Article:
Calling her an “institutional cornerstone,” the Middle East Studies Association of North America recently presented its annual Jere L. Bacharach Service Award to Distinguished Professor Suad Joseph. The award recognizes outstanding service to the association and the profession, and is named after the University of Washington historian who received the honor in 2004.
Joseph has appointments in the departments of Anthropology, and Gender, Sexuality and Women’s Studies, and is the founding director of the Middle East/South Asia Studies Program.
She is a past president and served on numerous committees of the Middle East Studies Association of North America, an organization in which she has been involved since graduate school.
“She has routinely led and developed many major professional and academic initiatives, with impressive success in fundraising for their long-term sustainability,” the association said in a write-up on her award. “In all her endeavors, she has included, encouraged and empowered women scholars from North America and across the Middle East.”
Joseph is the founder of the Association for Middle East Women’s Studies and co-founder of the Journal of Middle East Women’s Studies. She is the founding editor of the Encyclopedia of Women and Islamic Cultures, six volumes examining Muslim women globally and non-Muslim women in Muslim-majority societies.
“It is an honor to recognize Suad Joseph as a dedicated and generous colleague who has built connections and institutions both in the US and in the region, promoting some of the best scholarly and educational networks across the globe in our field,” the association stated.
Heghnar Watenpaugh, professor of art history, has been named the recipient of a Society for Armenian Studies Outstanding Book Award for The Missing Pages: The Modern Life of a Medieval Manuscript, From Genocide to Justice.
The award recognizes outstanding scholarship on Armenian society, culture and history from ancient times to the present, and is sponsored by Professor Barlow Der Mugrdechian, director of the Armenian Studies Program at California State University, Fresno, and a past president of the society.
U21, formerly Universitas 21, a network of research universities, recently announced Professor Diana Farmer, a pediatric and fetal surgeon, as the recipient of a 2020 U21 Award for advancing global perspectives in her field.
“Collaborating across disciplines and borders has become increasingly important, and Dr. Farmer’s pioneering leadership, both at UC Davis and around the world, has been instrumental in advancing global opportunities in medical education,” said Joanna Regulska, vice provost and associate chancellor of Global Affairs at UC Davis. “At home and abroad, her commitment, advocacy and innovation are nothing short of inspiring.”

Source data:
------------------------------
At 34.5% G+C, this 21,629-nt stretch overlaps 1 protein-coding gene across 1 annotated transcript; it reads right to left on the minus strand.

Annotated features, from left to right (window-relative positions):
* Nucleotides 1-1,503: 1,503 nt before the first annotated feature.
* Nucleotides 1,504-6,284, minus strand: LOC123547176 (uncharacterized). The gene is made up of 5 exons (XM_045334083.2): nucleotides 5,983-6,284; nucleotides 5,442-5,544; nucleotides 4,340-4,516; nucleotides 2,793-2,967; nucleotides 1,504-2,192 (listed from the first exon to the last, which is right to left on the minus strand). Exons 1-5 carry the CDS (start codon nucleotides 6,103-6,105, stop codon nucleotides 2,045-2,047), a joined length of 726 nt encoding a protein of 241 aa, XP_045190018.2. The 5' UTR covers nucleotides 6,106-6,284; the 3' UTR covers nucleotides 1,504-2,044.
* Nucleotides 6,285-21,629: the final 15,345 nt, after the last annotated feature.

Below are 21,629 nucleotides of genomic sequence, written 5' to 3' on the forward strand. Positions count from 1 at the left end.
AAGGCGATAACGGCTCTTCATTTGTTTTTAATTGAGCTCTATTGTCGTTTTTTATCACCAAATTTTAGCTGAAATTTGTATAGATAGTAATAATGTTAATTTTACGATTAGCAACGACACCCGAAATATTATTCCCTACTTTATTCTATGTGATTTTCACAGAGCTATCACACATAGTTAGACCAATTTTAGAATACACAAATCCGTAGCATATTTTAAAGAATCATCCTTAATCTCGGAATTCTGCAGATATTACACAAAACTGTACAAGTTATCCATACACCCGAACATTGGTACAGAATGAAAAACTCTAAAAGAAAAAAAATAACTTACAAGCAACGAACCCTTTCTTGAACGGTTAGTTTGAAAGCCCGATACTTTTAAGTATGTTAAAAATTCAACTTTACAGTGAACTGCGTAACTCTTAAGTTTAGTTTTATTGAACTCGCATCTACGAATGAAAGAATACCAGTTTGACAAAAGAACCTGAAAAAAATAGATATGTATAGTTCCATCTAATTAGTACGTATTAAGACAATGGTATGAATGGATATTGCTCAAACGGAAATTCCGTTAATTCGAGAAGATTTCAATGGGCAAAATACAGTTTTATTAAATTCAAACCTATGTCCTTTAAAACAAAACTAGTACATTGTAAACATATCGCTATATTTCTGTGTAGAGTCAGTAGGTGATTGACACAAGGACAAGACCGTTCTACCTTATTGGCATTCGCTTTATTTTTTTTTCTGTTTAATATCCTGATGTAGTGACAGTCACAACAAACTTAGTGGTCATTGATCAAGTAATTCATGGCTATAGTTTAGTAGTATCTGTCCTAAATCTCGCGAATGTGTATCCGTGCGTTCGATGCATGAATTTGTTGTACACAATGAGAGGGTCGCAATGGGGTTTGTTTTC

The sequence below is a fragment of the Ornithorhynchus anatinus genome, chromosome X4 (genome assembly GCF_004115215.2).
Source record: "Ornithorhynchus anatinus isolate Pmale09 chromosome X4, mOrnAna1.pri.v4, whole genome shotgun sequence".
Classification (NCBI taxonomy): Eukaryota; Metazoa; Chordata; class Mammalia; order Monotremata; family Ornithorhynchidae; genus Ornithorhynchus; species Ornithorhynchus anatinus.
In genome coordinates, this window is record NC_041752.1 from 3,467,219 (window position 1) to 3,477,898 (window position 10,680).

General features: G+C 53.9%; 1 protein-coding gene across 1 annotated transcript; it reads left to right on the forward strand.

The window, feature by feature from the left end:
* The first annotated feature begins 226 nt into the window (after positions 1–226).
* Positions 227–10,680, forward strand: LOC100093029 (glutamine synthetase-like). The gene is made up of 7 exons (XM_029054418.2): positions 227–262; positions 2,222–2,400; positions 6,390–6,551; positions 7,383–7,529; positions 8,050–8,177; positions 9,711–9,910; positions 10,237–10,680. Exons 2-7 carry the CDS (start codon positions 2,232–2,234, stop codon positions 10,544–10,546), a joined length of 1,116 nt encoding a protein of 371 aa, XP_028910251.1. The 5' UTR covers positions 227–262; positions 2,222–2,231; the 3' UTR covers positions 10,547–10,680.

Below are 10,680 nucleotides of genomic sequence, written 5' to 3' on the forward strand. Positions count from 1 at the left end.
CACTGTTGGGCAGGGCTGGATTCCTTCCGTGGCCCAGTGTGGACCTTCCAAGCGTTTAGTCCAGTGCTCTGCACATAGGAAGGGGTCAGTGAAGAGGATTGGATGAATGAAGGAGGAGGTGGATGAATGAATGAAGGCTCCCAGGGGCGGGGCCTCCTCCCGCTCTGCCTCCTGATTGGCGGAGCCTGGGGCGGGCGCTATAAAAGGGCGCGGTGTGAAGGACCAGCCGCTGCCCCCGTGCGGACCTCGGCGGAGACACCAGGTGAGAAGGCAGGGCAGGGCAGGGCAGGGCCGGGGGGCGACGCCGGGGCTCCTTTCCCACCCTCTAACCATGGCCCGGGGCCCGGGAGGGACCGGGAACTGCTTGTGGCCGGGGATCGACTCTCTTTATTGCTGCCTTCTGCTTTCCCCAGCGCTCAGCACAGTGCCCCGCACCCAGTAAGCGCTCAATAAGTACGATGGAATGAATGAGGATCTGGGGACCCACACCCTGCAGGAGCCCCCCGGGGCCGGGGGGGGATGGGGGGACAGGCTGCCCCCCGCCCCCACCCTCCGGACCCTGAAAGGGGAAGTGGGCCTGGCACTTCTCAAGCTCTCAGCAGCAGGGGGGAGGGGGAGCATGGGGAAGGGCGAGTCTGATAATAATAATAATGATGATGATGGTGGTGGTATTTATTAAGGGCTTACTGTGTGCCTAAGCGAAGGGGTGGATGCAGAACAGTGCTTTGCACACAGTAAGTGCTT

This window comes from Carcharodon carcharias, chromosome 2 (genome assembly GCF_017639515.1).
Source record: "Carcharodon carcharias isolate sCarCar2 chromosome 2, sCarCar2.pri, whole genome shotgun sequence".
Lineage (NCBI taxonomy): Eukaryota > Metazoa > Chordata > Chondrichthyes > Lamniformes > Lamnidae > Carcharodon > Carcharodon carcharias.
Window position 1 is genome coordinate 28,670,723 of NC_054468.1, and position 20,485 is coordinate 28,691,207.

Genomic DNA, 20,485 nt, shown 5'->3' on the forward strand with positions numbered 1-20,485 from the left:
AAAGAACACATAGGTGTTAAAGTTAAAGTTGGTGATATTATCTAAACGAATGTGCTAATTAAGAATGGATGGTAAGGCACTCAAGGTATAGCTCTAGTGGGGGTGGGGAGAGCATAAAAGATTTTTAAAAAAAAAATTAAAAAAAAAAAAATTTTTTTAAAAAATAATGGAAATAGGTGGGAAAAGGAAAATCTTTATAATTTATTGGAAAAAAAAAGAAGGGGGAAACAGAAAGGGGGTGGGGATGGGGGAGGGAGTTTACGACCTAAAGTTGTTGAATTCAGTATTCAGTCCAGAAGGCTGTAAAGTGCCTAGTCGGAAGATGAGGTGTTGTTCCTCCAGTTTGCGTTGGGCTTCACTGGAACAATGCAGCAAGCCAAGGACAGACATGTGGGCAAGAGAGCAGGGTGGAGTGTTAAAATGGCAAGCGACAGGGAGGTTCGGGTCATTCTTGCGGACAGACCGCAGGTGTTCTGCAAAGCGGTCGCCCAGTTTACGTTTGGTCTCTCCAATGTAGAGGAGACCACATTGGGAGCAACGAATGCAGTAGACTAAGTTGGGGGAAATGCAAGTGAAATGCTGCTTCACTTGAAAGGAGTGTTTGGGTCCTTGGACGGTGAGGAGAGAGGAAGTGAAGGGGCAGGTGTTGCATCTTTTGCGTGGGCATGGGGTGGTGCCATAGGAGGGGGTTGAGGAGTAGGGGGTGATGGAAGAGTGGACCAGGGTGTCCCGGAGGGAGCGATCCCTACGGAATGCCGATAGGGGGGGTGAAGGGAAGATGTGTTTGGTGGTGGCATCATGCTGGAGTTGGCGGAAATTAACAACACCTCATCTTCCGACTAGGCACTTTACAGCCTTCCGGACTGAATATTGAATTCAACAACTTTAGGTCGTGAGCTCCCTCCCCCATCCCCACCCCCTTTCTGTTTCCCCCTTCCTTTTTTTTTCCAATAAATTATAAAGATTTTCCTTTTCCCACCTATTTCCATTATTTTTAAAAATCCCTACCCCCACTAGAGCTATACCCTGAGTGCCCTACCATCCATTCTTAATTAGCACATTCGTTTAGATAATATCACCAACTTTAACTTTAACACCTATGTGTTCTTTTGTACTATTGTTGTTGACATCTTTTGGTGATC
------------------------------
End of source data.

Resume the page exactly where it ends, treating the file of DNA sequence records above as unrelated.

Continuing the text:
Regulska presented Farmer’s nomination for the U21 Award. The awards are presented annually in recognition of individual or team efforts at U21 universities.
Farmer is chair of the Department of Surgery and surgeon-in-chief of UC Davis Children’s Hospital. She first recognized the importance of a global view in surgery as a medical student, when she accepted an opportunity to study in Asia.
As a surgeon, she has worked continuously to correct inequities that exist globally in health care. Her work has focused on access to surgical treatment, particularly for children. As a mentor and educator, she has created unique opportunities for surgical students to learn abroad and address global health challenges.
Bill Buchanan’s radio program, Davisville, is a winner for the second year in a row in the San Francisco Press Club’s journalism awards contest, earning first place and third place for public-affairs programming.
By day, Buchanan is a writer and editor in Information and Educational Technology; in his off time, he produces and hosts Davisville, a public-affairs program on KDRT 95.7 FM. His brother, Jim Buchanan, is the sound engineer for Davisville.
A year ago, the brothers earned a second-place award for public-affairs programming on noncommercial radio (for programs with staffs of one to four people). Competing in the same category this year, the brothers earned:
- First place for an interview with World War II infantry combat veteran Francis Resta.
- Third place for an interview with Mary Northup, whose father and stepmother were murdered in their Davis home by Daniel Marsh, then 15, in 2013.
The San Francisco Press Club awards program recognizes work in print, television, radio and digital media, and in graphic design, photography, documentary film and public relations materials.
Dateline UC Davis welcomes news of faculty and staff awards, for publication in Laurels. Send information to firstname.lastname@example.org.